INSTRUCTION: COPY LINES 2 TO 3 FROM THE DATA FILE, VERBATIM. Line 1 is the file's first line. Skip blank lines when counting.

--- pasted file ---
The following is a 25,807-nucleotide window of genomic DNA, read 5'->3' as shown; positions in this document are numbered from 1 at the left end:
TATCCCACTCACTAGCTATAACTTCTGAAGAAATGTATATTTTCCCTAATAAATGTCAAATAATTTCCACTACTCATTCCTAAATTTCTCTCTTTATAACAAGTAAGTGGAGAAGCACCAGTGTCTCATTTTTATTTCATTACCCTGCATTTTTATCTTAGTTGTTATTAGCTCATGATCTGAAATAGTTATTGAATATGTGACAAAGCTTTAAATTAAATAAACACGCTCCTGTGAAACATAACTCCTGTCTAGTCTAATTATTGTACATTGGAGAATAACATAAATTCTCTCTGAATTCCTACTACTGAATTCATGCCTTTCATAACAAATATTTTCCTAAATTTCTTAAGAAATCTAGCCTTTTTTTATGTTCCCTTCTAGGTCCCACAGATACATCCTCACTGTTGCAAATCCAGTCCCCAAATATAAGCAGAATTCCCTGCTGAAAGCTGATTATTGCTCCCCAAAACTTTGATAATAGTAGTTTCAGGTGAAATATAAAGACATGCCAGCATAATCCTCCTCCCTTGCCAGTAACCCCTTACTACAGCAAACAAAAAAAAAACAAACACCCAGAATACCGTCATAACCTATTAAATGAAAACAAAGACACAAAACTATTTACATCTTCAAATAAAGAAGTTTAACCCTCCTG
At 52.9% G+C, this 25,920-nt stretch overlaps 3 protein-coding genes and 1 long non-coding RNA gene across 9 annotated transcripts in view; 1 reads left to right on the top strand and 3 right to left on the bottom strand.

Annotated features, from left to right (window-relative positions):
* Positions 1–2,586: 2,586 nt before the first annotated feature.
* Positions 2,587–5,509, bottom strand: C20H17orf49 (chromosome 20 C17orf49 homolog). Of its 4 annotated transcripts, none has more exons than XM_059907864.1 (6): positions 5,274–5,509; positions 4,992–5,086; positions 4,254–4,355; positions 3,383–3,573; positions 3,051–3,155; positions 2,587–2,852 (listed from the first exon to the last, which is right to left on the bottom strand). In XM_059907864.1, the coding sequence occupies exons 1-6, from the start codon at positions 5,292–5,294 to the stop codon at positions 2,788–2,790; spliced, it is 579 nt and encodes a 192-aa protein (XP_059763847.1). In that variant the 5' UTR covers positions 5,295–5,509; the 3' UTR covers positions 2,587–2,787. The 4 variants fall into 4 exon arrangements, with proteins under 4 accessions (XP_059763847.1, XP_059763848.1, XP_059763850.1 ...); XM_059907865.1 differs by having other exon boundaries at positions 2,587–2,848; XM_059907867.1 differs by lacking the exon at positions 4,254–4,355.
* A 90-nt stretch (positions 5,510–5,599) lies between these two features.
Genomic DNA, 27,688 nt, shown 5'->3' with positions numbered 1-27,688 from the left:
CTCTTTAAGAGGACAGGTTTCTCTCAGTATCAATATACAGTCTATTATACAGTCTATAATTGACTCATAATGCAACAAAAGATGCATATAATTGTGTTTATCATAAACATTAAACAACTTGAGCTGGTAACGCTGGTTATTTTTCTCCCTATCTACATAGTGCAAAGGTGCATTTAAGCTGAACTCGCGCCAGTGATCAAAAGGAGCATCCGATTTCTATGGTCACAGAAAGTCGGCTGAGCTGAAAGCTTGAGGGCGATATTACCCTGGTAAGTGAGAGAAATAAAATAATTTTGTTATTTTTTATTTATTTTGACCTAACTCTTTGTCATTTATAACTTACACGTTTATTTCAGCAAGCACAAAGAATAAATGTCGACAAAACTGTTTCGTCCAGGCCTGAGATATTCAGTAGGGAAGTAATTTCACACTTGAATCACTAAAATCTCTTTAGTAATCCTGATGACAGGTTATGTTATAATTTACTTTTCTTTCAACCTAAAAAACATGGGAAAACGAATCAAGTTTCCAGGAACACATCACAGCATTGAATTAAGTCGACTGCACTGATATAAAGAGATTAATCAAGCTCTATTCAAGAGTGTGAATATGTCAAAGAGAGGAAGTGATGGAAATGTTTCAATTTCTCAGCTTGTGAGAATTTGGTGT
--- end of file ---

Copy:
TATCCCACTCACTAGCTATAACTTCTGAAGAAATGTATATTTTCCCTAATAAATGTCAAATAATTTCCACTACTCATTCCTAAATTTCTCTCTTTATAACAAGTAAGTGGAGAAGCACCAGTGTCTCATTTTTATTTCATTACCCTGCATTTTTATCTTAGTTGTTATTAGCTCATGATCTGAAATAGTTATTGAATATGTGACAAAGCTTTAAATTAAATAAACACGCTCCTGTGAAACATAACTCCTGTCTAGTCTAATTATTGTACATTGGAGAATAACATAAATTCTCTCTGAATTCCTACTACTGAATTCATGCCTTTCATAACAAATATTTTCCTAAATTTCTTAAGAAATCTAGCCTTTTTTTATGTTCCCTTCTAGGTCCCACAGATACATCCTCACTGTTGCAAATCCAGTCCCCAAATATAAGCAGAATTCCCTGCTGAAAGCTGATTATTGCTCCCCAAAACTTTGATAATAGTAGTTTCAGGTGAAATATAAAGACATGCCAGCATAATCCTCCTCCCTTGCCAGTAACCCCTTACTACAGCAAACAAAAAAAAAACAAACACCCAGAATACCGTCATAACCTATTAAATGAAAACAAAGACACAAAACTATTTACATCTTCAAATAAAGAAGTTTAACCCTCCTG
At 52.9% G+C, this 25,920-nt stretch overlaps 3 protein-coding genes and 1 long non-coding RNA gene across 9 annotated transcripts in view; 1 reads left to right on the top strand and 3 right to left on the bottom strand.